Another interesting trend is that JMeter scripts have become a de facto standard, and many SaaS tools are built on top of JMeter or at least support JMeter scripts. These tools complement JMeter in many important ways and elevate its functionality and services to a new level, allowing it to compete with commercial products in more sophisticated environments.

Several books about JMeter have been published before, but this one is the first by JMeter contributors who know it inside out and are renowned experts in this area. JMeter is not a trivial product. It has a lot of functionality, but this can be implemented in many different ways and it is not always easy to figure out the best way to do it. While, as we have already mentioned, there is an enormous number of posts on the internet discussing different aspects of JMeter, the problem is that most of them are for beginners. And while there is more advanced stuff too, if you want to use it, you'd better know exactly what you're looking for as it may be hard to find it by searching just for generic terms. This is where this book will be invaluable in establishing a framework of knowledge and familiarity with the basic concepts, so you will at least understand what you should be looking for.

This book, with all the aforementioned valuable information in one place, is a must for anybody who is working seriously with JMeter. It may be a little too condensed for absolute beginners (although, as already mentioned, there are lots of introductory materials on the internet that can help here), but it is the best resource that you can find for JMeter if you already have some performance-testing experience and need to go further. In particular, it will be invaluable to people who want to expand their JMeter knowledge into advanced topics or switch to JMeter from other load testing tools.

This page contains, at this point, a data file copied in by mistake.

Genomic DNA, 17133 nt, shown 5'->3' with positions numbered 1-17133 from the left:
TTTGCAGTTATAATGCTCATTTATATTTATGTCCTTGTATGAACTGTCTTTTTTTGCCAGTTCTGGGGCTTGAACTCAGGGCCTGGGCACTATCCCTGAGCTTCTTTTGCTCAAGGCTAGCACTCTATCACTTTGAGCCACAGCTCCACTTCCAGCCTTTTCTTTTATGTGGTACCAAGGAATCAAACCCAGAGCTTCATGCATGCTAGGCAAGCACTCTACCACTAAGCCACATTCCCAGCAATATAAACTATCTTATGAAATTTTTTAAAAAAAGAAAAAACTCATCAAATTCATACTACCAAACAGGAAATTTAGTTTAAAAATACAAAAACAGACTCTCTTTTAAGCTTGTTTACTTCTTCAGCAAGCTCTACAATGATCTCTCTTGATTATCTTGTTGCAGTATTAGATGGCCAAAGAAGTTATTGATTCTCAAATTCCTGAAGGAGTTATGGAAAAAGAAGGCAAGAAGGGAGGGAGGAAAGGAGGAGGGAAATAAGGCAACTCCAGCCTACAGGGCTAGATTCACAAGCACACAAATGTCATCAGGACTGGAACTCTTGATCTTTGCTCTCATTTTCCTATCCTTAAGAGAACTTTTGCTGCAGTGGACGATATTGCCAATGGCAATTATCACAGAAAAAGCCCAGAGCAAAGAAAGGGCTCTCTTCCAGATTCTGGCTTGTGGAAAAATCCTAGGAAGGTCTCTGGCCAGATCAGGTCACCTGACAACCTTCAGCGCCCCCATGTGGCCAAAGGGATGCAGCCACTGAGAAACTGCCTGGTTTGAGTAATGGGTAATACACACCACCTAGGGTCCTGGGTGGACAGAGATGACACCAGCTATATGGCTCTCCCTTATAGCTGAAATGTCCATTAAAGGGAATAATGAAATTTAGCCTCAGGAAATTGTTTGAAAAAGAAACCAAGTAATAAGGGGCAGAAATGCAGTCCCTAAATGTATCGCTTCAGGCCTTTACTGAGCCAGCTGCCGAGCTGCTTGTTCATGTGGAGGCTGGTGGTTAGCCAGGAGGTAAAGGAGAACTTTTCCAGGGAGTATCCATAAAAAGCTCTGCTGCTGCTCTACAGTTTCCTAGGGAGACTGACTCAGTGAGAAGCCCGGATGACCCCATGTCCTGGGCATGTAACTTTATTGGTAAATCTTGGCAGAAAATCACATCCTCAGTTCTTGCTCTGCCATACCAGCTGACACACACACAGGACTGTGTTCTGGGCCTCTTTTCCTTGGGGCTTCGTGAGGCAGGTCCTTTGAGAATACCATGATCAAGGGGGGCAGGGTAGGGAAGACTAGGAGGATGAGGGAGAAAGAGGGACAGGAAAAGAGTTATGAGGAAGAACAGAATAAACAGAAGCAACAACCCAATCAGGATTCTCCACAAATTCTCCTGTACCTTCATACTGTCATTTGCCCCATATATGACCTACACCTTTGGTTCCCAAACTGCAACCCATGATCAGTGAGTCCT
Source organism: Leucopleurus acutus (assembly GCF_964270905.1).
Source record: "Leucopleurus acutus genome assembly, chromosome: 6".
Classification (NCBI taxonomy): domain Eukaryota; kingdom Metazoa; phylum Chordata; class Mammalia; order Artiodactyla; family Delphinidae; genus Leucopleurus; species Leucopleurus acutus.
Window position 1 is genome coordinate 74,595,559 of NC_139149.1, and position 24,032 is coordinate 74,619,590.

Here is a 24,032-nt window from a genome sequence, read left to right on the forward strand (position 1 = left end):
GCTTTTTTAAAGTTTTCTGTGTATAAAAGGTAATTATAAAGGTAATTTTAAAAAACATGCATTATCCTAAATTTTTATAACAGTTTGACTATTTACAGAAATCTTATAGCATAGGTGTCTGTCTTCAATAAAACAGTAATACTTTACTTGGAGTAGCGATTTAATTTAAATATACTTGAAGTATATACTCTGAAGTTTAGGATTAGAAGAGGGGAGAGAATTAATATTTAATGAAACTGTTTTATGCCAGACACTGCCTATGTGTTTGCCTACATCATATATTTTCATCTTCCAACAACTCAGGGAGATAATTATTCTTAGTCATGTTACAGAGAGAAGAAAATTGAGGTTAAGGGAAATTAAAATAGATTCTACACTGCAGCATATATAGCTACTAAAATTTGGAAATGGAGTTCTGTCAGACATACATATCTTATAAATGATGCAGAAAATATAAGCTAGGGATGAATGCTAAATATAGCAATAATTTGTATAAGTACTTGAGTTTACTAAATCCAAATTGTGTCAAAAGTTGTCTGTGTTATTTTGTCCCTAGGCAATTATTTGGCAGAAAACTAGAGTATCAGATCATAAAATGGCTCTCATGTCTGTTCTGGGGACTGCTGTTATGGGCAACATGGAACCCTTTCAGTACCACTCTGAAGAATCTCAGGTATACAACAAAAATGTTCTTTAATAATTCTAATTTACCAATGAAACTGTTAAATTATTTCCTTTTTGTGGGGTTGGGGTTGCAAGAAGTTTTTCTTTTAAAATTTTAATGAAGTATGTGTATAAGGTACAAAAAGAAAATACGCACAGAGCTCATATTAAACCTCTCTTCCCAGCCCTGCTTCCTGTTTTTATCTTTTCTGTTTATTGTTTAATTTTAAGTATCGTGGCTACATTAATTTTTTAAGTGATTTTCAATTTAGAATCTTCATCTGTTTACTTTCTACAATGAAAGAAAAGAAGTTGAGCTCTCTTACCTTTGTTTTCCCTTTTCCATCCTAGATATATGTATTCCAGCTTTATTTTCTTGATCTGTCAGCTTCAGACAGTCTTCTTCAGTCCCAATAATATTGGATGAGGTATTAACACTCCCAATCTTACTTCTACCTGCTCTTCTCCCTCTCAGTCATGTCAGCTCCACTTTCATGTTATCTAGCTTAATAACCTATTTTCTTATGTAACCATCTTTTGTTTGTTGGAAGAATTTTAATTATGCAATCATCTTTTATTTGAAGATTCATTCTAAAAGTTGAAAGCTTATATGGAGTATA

In particular, JMeter has many integrations with other popular tools and a large number of plugins. It is quite possible that somebody has already solved the problem you are confronting, so you may save a lot of effort by simply reusing their solution. It is fortunate that this book is not limited to the core JMeter functionality and discusses available components and integrations when appropriate. While it is impossible to cover everything that is available in detail, the advantage of this book is that it puts everything into a system, allowing the reader to understand the relations between different parts and technologies.